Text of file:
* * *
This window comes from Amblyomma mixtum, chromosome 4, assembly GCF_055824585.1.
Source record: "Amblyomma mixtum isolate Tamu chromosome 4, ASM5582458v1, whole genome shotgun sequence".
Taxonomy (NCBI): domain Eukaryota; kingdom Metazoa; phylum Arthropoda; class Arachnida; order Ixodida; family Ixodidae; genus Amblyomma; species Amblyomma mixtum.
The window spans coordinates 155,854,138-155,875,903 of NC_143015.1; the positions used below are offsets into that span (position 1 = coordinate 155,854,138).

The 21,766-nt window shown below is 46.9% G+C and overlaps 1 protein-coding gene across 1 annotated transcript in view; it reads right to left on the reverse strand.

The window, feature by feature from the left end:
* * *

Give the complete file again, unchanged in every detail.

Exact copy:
This window comes from Amblyomma mixtum, chromosome 4, assembly GCF_055824585.1.
Source record: "Amblyomma mixtum isolate Tamu chromosome 4, ASM5582458v1, whole genome shotgun sequence".
Taxonomy (NCBI): domain Eukaryota; kingdom Metazoa; phylum Arthropoda; class Arachnida; order Ixodida; family Ixodidae; genus Amblyomma; species Amblyomma mixtum.
The window spans coordinates 155,854,138-155,875,903 of NC_143015.1; the positions used below are offsets into that span (position 1 = coordinate 155,854,138).

The 21,766-nt window shown below is 46.9% G+C and overlaps 1 protein-coding gene across 1 annotated transcript in view; it reads right to left on the reverse strand.

The window, feature by feature from the left end: